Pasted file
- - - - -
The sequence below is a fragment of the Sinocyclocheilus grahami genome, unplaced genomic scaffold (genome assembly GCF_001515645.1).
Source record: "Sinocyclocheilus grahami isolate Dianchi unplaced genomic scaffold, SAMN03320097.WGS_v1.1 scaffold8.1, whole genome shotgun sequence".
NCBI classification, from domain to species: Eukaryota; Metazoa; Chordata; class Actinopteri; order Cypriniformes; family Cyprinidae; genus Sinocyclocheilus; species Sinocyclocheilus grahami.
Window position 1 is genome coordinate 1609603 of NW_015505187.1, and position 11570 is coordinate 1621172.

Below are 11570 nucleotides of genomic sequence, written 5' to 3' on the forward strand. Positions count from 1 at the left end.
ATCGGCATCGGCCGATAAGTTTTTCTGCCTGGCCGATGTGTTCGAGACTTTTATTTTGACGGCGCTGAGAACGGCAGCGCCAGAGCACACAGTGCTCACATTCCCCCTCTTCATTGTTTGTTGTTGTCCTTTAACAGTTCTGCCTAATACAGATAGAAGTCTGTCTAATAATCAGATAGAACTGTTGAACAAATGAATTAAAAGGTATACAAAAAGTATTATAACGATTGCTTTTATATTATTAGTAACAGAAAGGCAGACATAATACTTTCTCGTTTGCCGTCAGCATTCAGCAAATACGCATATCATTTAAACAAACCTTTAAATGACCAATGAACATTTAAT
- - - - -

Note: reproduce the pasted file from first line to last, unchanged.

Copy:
The sequence below is a fragment of the Sinocyclocheilus grahami genome, unplaced genomic scaffold (genome assembly GCF_001515645.1).
Source record: "Sinocyclocheilus grahami isolate Dianchi unplaced genomic scaffold, SAMN03320097.WGS_v1.1 scaffold8.1, whole genome shotgun sequence".
NCBI classification, from domain to species: Eukaryota; Metazoa; Chordata; class Actinopteri; order Cypriniformes; family Cyprinidae; genus Sinocyclocheilus; species Sinocyclocheilus grahami.
Window position 1 is genome coordinate 1609603 of NW_015505187.1, and position 11570 is coordinate 1621172.

Below are 11570 nucleotides of genomic sequence, written 5' to 3' on the forward strand. Positions count from 1 at the left end.
ATCGGCATCGGCCGATAAGTTTTTCTGCCTGGCCGATGTGTTCGAGACTTTTATTTTGACGGCGCTGAGAACGGCAGCGCCAGAGCACACAGTGCTCACATTCCCCCTCTTCATTGTTTGTTGTTGTCCTTTAACAGTTCTGCCTAATACAGATAGAAGTCTGTCTAATAATCAGATAGAACTGTTGAACAAATGAATTAAAAGGTATACAAAAAGTATTATAACGATTGCTTTTATATTATTAGTAACAGAAAGGCAGACATAATACTTTCTCGTTTGCCGTCAGCATTCAGCAAATACGCATATCATTTAAACAAACCTTTAAATGACCAATGAACATTTAAT